David Davis MP writes on extradition to the United States


As published by the Mail on Sunday:

Most distressingly, any Briton can be seized from their home and taken to a prison in a foreign country purely on the say-so of that nation’s lawyers if they claim the person is guilty of some – as yet unproved – crime.

For the UK is one of most amenable nations in the world to the surrender of its citizens to overseas courts – but we do not insist on corresponding arrangements with other governments.

We have witnessed the human toll of this shocking imbalance in recent years, with the US, for example, making strenuous efforts to haul Britons before American courts.

On the other hand, our Government allows its foreign counterparts to obstruct us when we ask for their citizens to come here to stand trial.

The most egregious current example is America’s refusal to send intelligence officer Anne Sacoolas back to Britain to face justice after being charged with causing death by dangerous driving over the death of a teenage motorcyclist on a road in Northamptonshire.

I totally understand the need for justice and global security but the great risk is that our over-willingness to co-operate means injustice for our own citizens.

Last week saw the latest example when a judge at Westminster Magistrates’ Court agreed to the extradition of one of our most successful entrepreneurs to the US.

Mike Lynch’s firm Autonomy was based in Britain, did its business in Britain and was governed by English law. He became embroiled in a legal wrangle after he sold Autonomy to US giant Hewlett-Packard a decade ago for about £8 billion. The deal soured and the US authorities are now trying to extradite him to stand trial there, alleging he fraudulently inflated Autonomy’s value. He strongly denies the claim and his lawyers have accused the US of behaving like ‘an overweening, international police force’.

The Serious Fraud Office here investigated and decided not to proceed.

It is crucial to understand the very important ramifications of this case. America has a ferocious legal system with a 97 per cent conviction rate, where prosecutors, not judges, set the sentences. Defendants, too, are subjected to coercive plea bargaining. For example, people are encouraged to admit an offence and get a lesser jail sentence rather than continue to plead innocence and, if convicted, get a much longer term.

This is not a question of Britons such as Dr Lynch avoiding trial. They simply want a fair one in the UK. However, last week, a British judge ruled that it is ‘in the interests of justice’ to extradite him.

It was a grim irony that this judgment against one of our most successful entrepreneurs – who created multi-billion-pound, artificial-intelligence technology firms – came on the same day that Ministers announced a plan to help UK businesses create world-leading, high-tech products and services.

The only conclusion to draw was: Invest in science and technology in the UK but be careful not to fall out with the Americans, otherwise the consequences are grim.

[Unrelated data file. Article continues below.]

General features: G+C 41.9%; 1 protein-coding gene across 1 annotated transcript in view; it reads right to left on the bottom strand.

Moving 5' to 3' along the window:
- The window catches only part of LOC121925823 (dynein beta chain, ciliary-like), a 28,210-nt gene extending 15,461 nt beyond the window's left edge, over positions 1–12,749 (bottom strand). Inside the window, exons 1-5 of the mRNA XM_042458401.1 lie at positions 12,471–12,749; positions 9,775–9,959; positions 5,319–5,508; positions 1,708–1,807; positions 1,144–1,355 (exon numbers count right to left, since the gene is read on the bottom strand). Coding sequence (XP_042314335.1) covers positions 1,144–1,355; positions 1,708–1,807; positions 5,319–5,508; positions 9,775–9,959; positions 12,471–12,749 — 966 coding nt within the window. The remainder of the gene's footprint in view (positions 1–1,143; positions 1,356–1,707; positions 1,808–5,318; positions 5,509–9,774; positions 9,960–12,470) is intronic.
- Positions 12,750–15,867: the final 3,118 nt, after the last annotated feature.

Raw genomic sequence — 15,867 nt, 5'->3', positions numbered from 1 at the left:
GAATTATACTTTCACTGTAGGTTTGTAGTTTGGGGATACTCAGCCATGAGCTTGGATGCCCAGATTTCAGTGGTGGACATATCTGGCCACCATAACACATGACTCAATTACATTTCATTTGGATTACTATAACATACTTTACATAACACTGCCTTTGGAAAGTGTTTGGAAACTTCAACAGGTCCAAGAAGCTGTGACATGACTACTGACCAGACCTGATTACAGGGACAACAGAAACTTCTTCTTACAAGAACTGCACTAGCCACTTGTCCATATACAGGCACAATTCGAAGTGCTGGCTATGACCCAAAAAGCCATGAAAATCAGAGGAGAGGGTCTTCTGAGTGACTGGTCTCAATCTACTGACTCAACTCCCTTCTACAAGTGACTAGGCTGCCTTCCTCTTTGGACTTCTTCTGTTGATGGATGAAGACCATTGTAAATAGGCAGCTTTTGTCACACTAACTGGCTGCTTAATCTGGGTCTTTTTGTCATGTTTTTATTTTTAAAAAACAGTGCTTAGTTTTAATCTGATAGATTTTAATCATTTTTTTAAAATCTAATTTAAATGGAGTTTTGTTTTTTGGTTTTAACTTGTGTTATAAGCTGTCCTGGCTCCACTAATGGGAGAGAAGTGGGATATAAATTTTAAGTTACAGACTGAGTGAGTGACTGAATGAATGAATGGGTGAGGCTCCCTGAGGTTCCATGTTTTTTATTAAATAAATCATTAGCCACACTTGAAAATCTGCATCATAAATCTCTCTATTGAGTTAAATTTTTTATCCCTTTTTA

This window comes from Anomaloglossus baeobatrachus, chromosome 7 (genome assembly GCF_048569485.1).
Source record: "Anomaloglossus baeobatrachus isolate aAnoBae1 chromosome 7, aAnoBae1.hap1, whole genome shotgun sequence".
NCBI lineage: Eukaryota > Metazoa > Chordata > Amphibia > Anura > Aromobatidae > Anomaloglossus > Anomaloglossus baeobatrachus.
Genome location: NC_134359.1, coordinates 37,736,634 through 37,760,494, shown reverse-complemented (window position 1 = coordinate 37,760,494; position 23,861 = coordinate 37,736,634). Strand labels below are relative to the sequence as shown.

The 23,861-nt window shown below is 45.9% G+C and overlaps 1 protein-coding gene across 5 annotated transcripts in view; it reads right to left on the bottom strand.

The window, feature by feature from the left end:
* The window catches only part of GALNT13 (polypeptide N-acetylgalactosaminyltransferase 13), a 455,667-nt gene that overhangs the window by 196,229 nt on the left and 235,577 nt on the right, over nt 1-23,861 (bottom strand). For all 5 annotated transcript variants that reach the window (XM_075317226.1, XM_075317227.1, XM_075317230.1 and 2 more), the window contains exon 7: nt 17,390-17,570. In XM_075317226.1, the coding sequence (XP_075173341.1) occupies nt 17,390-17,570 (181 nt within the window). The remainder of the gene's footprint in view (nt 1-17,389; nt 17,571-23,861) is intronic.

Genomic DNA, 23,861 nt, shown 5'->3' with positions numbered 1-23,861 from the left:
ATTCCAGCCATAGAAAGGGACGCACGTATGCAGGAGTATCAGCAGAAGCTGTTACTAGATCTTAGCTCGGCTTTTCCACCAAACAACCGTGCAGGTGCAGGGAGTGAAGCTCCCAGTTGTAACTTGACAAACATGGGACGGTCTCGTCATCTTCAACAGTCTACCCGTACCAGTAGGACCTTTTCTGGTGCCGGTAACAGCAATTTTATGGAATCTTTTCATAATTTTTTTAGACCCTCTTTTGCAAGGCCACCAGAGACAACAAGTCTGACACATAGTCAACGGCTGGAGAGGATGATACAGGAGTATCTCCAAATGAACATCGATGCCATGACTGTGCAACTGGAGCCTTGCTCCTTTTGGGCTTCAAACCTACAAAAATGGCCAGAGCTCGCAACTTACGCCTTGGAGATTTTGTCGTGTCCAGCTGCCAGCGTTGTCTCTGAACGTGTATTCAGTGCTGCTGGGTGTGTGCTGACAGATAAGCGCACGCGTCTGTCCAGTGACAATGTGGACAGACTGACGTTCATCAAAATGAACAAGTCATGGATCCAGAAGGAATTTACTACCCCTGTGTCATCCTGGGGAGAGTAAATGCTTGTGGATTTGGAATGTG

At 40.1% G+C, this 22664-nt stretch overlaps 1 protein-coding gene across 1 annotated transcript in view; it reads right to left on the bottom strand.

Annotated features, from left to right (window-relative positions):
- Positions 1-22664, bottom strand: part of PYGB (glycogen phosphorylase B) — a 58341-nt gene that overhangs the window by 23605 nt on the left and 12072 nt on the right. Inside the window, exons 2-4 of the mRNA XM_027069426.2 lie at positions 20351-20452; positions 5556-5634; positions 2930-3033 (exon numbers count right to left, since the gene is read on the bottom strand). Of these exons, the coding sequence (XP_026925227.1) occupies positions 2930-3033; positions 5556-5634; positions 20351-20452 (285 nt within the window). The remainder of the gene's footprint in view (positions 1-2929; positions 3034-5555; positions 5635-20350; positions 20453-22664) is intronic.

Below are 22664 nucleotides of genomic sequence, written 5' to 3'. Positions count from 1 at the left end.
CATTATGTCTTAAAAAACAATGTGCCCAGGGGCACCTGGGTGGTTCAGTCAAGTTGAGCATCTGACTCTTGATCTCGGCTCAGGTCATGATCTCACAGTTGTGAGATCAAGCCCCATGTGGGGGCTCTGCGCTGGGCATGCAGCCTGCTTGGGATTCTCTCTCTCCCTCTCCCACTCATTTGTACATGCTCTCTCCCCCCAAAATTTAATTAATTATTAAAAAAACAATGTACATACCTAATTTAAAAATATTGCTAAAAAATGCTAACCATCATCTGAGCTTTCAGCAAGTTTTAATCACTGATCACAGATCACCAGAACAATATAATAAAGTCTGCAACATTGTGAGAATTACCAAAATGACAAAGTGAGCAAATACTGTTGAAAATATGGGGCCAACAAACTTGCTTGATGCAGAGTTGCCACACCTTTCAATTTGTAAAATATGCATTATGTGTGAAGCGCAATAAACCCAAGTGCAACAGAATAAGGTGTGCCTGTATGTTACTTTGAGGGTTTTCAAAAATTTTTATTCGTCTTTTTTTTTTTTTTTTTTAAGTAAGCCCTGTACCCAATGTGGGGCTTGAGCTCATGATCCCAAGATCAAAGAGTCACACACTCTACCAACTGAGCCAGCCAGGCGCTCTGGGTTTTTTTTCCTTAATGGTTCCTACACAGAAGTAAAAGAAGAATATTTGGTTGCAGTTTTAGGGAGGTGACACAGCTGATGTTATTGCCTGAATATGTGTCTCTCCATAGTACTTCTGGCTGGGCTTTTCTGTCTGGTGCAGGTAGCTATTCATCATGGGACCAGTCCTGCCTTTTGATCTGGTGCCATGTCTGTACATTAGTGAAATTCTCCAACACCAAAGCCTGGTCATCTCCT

Dr Lynch is not the first such victim. Giles Darby was one of a trio of NatWest staff jailed in the US after being extradited from Britain to America in 2006 – accused of fraud for alleged links to the Enron scandal while working at the bank.

He ended up in solitary confinement for 23 hours a day in a Pennsylvania penitentiary, without a clock and thus unable to know what time of day or night it was.

He and his co-charged were treated like criminals long before any trial began – placed in chains, frog-marched and strip-searched.

It is now up to the Home Secretary to decide whether Dr Lynch should stay in this country or be sent to a US cell.

I, and many others, urge Priti Patel not to submit to this grotesque and unjust process. She must wait for the outcome of a separate High Court trial examining the fraud allegations against Dr Lynch.

Also, she must clear up the mess that is our extradition system – one that was hurriedly established by Tony Blair’s Labour government after 9/11 to tackle terrorism.

The truth is that the system has been extended far wider than tackling terrorists. In recent years, ten times as many Britons have been extradited to the US as Americans surrendered to Britain, the vast majority for non-violent crimes.

Our extradition agreements with EU nations need reform, too. For 20 EU countries are refusing to guarantee that suspected criminals among their own citizens can be extradited to the UK.

Until such reforms are achieved, I believe all pending extraditions of Britons to the EU or the US should be put on hold for all but serious violent and sexual offenders.

At a time when Ministers are not shy about standing up to the EU, this is a great opportunity to sort out a system which has become shamefully corrupted and which, as the ordeal of Michael Lynch and his family shows, is causing a great deal of harm.